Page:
Who Is My Neighbor?


And behold, a certain lawyer stood up and tested Him, saying, “Teacher, what shall I do to inherit eternal life?” He said to him, “What is written in the law? What is your reading of it?” So he answered and said, “‘You shall love the LORD your God with all your heart, with all your soul, with all your strength, and with all your mind,’ and ‘your neighbor as yourself.’ “ And He said to him, “You have answered rightly; do this and you will live.” But he, wanting to justify himself, said to Jesus, “And who is my neighbor?” Luke 10:25-29 (NKJV)

A lawyer comes up to Jesus and strikes up a conversation by asking a question. His question is what it was that he needed to do to inherit eternal life. Jesus turned the question around and asked him what he understood the Law of Moses to teach on this. That he was a lawyer doesn’t mean that he was someone who argued cases in a court of law. Instead, it meant that he was an expert in the Law of Moses. He would be the equivalent of a modern day theologian. If anybody knew the Law, it was this man. This kind of question was right up his alley. It would give him an opportunity to show off his Biblical knowledge and maybe even put Jesus in His place.

The lawyer responds by quoting Deuteronomy 6:5 and Leviticus 19:18. Deuteronomy 6:5 was essence of the Law and Leviticus 19:18 was called the great principle of the Torah. Unlike many in his day, this expert in religious law seemed to understand that what was really important was to love God all your heart, soul, mind and strength and to love others as you loved yourself. His response was great because it showed that he understood that the law required internal transformation and not just external conformity.

Jesus affirms that this is the right answer and tells him that if he does this he’ll be good to go. You would think that having his answer affirmed by Jesus would have satisfied the lawyer, but it didn’t. He was determined to press Jesus further and so he asked Jesus to tell him who his neighbor was. It says the reason for this was that he wanted to justify himself. Most likely what he wanted to justify traditional interpretations of who should be considered a neighbor. You see, through the years the religious leaders had wrestled with who it was exactly that they were supposed to love as they loved themselves. They couldn’t accept that this would refer to everyone, so they had determined that there were some people that were to be classified as neighbors and some that were to be classified as non-neighbors.

First and foremost, a neighbor had to be a Jew. You didn’t have to consider Samaritans, Gentiles and other foreigners as neighbors, only fellow Jews. However even this turned out to be problematic. Surely, it couldn’t mean Jews who were living in violation of the Law, could it? They didn’t really want to love sinners. So through the years, religious leaders had determined that of course you didn’t have to consider Jews who were sinners to be your neighbor. A neighbor was narrowly defined as a Jew who lived in obedience to God’s Law. In other words, they only had to love people that were just like them. In reality, what the lawyer wanted was to justify was his racial and cultural elitism as well as his feelings of self-righteous superiority. They wanted to limit whom they had to love. They didn’t really want to love everybody as they loved themselves. So they sought for ways to put limits on which people they had to love as they loved themselves.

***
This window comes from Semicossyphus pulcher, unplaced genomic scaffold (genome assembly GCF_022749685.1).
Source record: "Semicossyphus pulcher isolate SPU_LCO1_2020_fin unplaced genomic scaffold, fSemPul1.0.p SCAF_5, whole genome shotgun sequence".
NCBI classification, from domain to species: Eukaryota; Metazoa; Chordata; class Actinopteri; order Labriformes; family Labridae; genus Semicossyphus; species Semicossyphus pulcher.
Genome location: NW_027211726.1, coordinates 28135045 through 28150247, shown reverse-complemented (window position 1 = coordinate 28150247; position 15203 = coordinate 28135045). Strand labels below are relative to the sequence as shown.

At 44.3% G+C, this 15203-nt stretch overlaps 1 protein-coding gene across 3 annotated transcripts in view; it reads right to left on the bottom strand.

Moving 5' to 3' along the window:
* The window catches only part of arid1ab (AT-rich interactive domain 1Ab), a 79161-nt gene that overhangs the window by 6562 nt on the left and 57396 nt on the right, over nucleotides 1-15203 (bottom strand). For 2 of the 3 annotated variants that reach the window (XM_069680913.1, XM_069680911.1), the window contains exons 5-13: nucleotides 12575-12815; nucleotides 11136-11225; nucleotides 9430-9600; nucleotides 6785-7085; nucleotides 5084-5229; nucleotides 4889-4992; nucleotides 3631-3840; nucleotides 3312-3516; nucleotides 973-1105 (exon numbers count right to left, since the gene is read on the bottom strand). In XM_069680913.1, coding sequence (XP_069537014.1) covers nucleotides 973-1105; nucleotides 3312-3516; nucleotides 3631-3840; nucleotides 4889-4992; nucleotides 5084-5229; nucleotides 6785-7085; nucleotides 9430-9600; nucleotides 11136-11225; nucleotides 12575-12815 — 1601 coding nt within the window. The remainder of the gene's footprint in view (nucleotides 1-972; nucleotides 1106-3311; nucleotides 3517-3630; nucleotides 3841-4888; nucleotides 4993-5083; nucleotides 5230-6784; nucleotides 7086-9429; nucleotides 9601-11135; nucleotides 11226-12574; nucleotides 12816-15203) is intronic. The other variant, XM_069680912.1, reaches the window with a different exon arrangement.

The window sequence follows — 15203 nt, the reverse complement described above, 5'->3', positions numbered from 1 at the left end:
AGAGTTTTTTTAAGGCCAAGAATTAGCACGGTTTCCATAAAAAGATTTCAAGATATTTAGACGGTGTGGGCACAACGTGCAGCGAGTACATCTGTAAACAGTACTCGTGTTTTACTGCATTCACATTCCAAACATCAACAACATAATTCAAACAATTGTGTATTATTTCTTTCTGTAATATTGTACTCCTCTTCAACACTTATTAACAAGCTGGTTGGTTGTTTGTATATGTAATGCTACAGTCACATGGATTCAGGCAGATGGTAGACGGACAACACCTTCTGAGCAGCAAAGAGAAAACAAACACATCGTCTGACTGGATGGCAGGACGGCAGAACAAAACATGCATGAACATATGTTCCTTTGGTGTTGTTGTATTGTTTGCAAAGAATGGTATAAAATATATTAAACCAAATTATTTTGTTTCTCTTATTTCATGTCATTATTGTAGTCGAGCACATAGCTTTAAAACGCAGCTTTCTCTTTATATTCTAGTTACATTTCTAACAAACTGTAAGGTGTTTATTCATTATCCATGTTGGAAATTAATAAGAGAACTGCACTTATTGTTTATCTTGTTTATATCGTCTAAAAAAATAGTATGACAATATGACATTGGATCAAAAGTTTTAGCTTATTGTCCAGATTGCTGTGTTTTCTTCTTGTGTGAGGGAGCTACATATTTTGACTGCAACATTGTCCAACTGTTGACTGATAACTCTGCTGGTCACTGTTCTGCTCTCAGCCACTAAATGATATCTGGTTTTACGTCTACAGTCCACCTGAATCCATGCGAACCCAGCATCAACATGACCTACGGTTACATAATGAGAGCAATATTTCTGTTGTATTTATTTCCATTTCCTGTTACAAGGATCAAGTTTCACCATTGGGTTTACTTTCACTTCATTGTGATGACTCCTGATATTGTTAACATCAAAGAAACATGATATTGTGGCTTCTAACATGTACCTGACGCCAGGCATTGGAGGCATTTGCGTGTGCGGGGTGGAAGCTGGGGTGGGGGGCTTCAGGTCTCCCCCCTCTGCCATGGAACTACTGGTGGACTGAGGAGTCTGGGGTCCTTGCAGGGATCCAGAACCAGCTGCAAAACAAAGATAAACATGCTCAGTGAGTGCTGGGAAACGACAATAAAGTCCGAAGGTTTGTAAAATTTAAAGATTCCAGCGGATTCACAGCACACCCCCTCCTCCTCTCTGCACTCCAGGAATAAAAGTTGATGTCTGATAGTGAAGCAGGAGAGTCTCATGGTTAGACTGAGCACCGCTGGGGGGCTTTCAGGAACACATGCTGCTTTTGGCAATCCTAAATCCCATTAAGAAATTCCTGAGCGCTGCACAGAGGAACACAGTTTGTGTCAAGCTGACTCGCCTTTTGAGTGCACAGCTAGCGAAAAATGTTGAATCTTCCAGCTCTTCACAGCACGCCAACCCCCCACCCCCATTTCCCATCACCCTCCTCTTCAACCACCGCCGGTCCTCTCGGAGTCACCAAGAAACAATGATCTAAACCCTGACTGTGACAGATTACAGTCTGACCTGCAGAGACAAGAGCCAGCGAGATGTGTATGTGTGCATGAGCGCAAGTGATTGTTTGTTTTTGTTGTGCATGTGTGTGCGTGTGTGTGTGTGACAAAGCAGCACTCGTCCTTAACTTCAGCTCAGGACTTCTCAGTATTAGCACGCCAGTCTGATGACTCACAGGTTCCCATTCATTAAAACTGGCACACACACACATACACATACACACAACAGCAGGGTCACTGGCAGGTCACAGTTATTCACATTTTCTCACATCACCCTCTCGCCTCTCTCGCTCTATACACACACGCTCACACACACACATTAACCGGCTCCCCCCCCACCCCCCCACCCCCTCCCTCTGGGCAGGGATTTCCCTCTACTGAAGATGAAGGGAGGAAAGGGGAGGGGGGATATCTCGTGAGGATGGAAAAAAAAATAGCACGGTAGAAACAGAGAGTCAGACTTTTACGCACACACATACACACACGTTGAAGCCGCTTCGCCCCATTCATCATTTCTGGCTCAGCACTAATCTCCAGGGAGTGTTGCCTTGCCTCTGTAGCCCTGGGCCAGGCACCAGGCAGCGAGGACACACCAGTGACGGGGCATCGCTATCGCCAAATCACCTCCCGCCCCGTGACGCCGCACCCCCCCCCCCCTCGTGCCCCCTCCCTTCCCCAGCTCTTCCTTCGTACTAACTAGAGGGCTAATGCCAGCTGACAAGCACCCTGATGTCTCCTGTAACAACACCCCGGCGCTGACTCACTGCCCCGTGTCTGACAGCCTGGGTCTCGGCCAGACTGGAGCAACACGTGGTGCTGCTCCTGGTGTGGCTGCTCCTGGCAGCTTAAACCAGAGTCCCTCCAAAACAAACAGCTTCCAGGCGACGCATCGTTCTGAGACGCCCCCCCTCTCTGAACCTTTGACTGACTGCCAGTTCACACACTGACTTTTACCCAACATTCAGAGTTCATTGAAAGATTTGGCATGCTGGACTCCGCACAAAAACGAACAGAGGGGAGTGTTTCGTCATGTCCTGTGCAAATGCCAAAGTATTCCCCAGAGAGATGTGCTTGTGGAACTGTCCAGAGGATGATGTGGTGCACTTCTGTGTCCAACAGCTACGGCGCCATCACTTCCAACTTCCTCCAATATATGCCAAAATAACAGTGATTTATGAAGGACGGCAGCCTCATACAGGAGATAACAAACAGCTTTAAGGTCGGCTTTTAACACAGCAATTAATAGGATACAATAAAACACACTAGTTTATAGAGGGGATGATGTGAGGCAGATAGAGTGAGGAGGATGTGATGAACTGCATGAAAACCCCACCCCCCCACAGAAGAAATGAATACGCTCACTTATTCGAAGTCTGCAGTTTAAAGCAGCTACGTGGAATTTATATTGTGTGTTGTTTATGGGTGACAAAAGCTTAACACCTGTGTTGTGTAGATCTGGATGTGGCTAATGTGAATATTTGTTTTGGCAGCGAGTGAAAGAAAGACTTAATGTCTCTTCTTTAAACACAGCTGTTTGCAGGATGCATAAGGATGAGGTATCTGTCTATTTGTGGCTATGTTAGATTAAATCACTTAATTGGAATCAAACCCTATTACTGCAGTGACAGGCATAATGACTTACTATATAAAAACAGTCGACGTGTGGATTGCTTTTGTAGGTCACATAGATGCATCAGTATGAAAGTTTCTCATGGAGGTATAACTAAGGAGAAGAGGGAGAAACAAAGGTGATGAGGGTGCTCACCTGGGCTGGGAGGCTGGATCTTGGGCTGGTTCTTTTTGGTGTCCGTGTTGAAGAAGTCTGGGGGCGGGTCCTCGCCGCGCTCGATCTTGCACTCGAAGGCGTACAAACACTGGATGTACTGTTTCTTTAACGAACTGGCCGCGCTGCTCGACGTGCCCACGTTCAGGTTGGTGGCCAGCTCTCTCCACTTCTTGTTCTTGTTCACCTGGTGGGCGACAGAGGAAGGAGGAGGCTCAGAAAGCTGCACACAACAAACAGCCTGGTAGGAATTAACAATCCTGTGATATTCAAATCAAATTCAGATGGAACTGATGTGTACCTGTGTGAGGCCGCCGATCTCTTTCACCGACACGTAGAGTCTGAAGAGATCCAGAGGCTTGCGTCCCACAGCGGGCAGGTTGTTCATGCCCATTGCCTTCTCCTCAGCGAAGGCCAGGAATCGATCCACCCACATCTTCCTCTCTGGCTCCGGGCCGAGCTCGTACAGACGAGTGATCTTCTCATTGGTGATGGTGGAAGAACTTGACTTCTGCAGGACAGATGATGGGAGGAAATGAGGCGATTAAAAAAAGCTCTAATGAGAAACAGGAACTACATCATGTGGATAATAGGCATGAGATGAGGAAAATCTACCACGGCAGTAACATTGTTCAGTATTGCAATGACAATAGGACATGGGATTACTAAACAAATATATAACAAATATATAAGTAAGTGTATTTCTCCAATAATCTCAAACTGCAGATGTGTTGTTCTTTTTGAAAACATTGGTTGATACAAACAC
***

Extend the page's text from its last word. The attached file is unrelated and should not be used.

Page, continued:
It is easy for us to look down on them and think how awful they were. However, are we really that different? The command to love my neighbor as I love myself is huge. If we were to be brutally honest and make a list of all the people that we loved as we loved ourselves, how big of a list would it really be? Wouldn’t it be nice to put limits on who I had to love that way? That is what they did then and unfortunately, it is what we often do today as well.

Some people may try to put racial limits on love. They can’t love someone that is Hispanic, African-American, Asian, Arabic or Caucasian.

They want to put national limits on love. They can’t love those who may be here illegally or don’t speak the same language we do.

Some try to put religious limits on love. They can’t love Muslims or atheists.

Some people try to put moral limits on love. They can’t love adulterers, homosexuals, alcoholics, or junkies.

Some may try to put other kinds of limits on love. They can’t love those that are weird, those that smell bad, those that are homeless, or those whose culture is different from their own.

The problem with these limits is that they are from man and not from God.

It is easy for us to close ourselves off from the world around us and have the mindset that says, “I’ll take care of me and mine and everyone else can take care of themselves.” The problem with this is that it is the opposite of the mindset Jesus wants us to have. How would we go about living this out in our lives today? According to what we’ve seen who would be considered our neighbor?

My spouse?

My children?

My family?

My friends?

My physical neighbors?

My co-workers?

Random strangers?

All of the above?

The answer is all of the above. One of the hardest lessons from the story of the Good Samaritan is that those in need are my neighbor. Before I can love my neighbor as I love myself, I must know that anyone in need is my neighbor.

For further study read Luke 6:27-36.

How are we to feel toward our enemies? How are we to treat them?

Who are we to help?

What is the point of verses 32-34?

What is the point of verses 35-36?

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